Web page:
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Walgreens & Rite Aid Deal Could Impact Drug Prices

THE EXAMINER

Walgreen's proposed acquisition of Rite Aid could have a big impact on high drug prices, but how remains to be seen.

The $17.2 billion deal announced Tuesday would create the largest pharmacy chain in the U.S. if regulators approve it. Some experts say the combined chain could reduce costs and create more leverage when negotiating with drug companies over prices, while others are worried the consolidation could hurt consumers.

High drug prices have become a top problem in the U.S.. A poll released Wednesday found many people were concerned about how to afford pricey drugs that treat ailments such as hepatitis and cancer.

The deal would open up Walgreens to the pharmacy benefits manager business, as Rite Aid acquired a pharmacy benefits manager for more than $1 billion earlier this year.

A pharmacy benefits manager handles the drug benefits for a health insurance plan. It is commonly tasked with negotiating with drug companies to get a lower price.

Walgreens' biggest competitor, CVS Caremark, has a pharmacy benefits business.

The push into pharmacy benefits is a "nice diversification for Walgreens," said Dan Mendelson, president of healthcare research firm Avalere Health. "It makes sense for them to be engaging in that way because they sit at that place between the consumer and the drug."

Mendelson said combining the systems of Rite Aid and Walgreens could help reduce costs and deploy resources more effectively on pharmacy benefits.

Others were skeptical of the deal, which still needs to be approved by antitrust regulators.

"Consumers don't benefit when two leading pharmacy chains combine," said Jamie Court, president of the advocacy group Consumer Watchdog. "It's likely to mean fewer locations, less convenience and higher prices for consumers, as well as lost jobs."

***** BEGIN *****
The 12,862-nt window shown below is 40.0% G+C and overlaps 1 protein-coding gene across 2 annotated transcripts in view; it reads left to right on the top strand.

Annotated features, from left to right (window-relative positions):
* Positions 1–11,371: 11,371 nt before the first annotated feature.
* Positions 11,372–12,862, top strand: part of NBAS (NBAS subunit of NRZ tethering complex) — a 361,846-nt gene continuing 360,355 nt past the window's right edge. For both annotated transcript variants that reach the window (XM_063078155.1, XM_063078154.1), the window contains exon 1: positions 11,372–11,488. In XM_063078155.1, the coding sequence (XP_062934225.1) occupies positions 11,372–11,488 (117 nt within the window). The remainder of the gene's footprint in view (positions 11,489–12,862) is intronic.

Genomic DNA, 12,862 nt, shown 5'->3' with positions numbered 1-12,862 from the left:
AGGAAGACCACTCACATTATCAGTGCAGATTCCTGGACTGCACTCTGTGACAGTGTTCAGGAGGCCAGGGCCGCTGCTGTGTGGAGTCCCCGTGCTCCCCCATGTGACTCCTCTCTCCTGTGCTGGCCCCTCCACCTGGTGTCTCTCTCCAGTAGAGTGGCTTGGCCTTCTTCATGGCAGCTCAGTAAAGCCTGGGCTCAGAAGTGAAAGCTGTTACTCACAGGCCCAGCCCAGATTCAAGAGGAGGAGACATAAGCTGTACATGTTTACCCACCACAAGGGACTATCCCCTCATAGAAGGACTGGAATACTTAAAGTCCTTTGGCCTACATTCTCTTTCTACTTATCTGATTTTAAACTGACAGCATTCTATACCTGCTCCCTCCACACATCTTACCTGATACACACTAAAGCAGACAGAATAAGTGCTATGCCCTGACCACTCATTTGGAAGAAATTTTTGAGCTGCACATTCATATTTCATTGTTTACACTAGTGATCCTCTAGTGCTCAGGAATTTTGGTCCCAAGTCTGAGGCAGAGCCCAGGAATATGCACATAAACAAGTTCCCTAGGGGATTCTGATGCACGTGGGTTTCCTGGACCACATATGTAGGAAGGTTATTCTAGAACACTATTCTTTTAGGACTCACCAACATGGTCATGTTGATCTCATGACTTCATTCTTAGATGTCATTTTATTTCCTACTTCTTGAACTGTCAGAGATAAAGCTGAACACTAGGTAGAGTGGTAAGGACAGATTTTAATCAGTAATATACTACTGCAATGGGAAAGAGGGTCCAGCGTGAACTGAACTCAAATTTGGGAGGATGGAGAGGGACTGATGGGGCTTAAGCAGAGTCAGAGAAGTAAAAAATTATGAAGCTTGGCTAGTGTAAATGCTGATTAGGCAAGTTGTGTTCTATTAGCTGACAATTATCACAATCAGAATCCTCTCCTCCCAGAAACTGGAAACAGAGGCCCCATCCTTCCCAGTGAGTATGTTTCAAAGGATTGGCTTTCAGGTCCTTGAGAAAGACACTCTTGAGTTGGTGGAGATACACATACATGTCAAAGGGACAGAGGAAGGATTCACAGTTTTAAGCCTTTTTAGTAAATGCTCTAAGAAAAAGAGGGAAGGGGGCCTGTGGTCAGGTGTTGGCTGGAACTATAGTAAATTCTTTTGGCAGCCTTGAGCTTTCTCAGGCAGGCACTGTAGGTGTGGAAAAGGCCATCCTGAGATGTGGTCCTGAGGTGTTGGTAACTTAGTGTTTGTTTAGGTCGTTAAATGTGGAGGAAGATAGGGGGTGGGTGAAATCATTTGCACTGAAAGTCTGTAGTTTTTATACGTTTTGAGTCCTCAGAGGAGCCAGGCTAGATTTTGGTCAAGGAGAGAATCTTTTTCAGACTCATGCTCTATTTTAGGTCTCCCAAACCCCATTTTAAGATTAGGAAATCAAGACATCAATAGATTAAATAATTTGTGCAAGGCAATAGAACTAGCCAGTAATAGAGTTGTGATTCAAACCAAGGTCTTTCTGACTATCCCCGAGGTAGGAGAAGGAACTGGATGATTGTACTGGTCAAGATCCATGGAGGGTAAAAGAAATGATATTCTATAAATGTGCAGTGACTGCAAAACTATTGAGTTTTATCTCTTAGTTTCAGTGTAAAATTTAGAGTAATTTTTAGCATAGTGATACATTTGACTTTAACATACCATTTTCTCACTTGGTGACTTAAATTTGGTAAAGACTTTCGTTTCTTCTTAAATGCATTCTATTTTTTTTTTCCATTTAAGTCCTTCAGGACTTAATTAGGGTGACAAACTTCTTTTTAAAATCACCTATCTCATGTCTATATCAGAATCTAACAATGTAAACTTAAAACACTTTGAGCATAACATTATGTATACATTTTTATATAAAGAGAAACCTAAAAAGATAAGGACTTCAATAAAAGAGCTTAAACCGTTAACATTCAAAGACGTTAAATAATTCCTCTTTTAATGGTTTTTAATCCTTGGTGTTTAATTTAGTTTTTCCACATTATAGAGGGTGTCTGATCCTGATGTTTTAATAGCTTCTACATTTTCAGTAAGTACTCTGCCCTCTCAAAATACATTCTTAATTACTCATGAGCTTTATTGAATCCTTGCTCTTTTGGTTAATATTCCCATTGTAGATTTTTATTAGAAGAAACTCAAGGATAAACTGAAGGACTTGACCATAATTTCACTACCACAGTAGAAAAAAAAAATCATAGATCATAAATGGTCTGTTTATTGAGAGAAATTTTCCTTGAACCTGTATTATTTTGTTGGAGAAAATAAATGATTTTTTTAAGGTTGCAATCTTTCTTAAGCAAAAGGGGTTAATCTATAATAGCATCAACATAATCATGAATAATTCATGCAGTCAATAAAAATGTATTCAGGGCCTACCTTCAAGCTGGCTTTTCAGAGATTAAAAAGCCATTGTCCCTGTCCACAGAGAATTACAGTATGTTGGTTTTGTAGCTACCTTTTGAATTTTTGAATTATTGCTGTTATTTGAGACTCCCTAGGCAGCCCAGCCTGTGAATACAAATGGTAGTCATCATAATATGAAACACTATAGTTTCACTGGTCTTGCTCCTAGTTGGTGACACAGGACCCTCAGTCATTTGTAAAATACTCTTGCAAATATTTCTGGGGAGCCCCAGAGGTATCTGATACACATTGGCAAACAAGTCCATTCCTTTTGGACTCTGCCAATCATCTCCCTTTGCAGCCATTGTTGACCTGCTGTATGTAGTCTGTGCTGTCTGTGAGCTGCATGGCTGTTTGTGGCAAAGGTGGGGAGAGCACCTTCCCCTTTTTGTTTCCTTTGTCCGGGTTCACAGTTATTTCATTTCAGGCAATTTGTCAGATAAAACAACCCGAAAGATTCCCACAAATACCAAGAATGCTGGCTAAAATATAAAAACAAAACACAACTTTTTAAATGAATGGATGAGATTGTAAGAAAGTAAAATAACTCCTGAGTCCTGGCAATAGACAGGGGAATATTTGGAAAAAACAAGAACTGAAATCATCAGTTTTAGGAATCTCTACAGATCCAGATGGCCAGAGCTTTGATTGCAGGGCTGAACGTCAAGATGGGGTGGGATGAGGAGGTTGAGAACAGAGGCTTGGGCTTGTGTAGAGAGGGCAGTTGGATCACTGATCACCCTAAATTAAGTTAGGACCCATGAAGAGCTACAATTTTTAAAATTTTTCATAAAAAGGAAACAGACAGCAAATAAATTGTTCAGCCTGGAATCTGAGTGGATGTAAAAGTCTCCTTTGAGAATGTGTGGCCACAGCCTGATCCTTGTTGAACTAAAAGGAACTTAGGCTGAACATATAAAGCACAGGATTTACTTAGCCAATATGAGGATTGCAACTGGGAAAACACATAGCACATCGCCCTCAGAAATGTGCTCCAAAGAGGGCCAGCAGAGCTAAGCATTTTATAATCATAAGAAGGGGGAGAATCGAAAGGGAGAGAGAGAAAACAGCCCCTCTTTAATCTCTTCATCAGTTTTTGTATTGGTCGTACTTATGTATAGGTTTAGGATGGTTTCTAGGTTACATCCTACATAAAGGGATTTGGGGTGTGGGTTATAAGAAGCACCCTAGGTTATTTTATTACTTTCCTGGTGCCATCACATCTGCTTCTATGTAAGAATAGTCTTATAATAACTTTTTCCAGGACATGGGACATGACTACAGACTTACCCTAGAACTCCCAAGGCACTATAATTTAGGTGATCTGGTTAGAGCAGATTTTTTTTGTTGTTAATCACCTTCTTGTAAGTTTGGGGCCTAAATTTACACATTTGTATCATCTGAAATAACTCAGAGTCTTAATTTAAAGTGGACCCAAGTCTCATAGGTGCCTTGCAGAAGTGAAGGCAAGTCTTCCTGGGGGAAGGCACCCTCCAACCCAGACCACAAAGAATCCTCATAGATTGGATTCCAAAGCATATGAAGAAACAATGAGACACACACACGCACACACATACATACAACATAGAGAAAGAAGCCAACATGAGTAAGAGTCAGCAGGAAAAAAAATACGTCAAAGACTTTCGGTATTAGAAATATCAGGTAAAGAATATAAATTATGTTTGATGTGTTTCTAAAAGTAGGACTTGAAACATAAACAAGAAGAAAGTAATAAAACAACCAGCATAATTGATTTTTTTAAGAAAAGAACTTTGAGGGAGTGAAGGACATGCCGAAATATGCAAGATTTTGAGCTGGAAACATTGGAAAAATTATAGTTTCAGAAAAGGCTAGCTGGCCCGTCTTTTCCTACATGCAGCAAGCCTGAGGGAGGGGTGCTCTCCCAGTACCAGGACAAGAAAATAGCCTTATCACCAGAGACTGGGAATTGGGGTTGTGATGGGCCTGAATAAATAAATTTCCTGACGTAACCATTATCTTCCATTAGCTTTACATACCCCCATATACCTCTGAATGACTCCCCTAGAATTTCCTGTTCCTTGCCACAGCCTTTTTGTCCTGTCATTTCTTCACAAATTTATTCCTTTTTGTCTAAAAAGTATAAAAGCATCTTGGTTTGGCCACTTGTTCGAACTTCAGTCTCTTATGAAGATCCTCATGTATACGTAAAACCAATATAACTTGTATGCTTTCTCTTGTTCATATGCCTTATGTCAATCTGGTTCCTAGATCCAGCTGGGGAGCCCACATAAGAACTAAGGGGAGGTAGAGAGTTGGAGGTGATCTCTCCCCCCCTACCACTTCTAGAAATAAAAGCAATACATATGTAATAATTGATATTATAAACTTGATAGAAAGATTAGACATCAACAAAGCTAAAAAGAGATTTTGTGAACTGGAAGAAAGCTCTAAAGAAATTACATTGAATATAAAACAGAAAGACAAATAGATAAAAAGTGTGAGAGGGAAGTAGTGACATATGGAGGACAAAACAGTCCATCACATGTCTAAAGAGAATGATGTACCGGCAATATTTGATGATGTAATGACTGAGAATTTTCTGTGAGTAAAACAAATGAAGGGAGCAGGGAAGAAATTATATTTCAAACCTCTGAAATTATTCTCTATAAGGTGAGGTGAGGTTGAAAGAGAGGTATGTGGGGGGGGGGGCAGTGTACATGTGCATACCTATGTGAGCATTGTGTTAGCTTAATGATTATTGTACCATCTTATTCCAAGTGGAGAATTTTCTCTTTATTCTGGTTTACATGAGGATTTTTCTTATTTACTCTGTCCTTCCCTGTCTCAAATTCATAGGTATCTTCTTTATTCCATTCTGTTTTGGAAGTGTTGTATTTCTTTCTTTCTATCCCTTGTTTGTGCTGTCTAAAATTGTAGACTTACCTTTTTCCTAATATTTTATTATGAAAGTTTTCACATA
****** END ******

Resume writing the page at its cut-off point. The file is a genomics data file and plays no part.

Court said he hopes the federal government stops the deal and signals that there is "only so much consolidation in the healthcare sector that will be tolerated as consumers pay more and more out of pocket for their healthcare under government requirements."

Court's comments hint at another reason for the purchase. Over the past year there a wave of consolidation has hit the healthcare industry.

It started with hospitals and doctors' offices merging partly to help meet Affordable Care Act requirements. Then insurers started to combine because the hospital systems had more leverage on insurance rates.

Now pharmacy chains are trying to get in on the act.

The Walgreen-Rite Aid merger, if cleared, would create a chain with about 12,000 stores.

"That's nearly 20 percent of the brick and mortar pharmacies in the U.S.," according to Douglas Hoey, CEO of the National Community Pharmacists Association Thursday.

It is also several thousand more than that owned by CVS, which has nearly 8,000 stores in the U.S.

Hoey said regulators should scrutinize the deal, particularly in regions that have high concentrations of their pharmacies.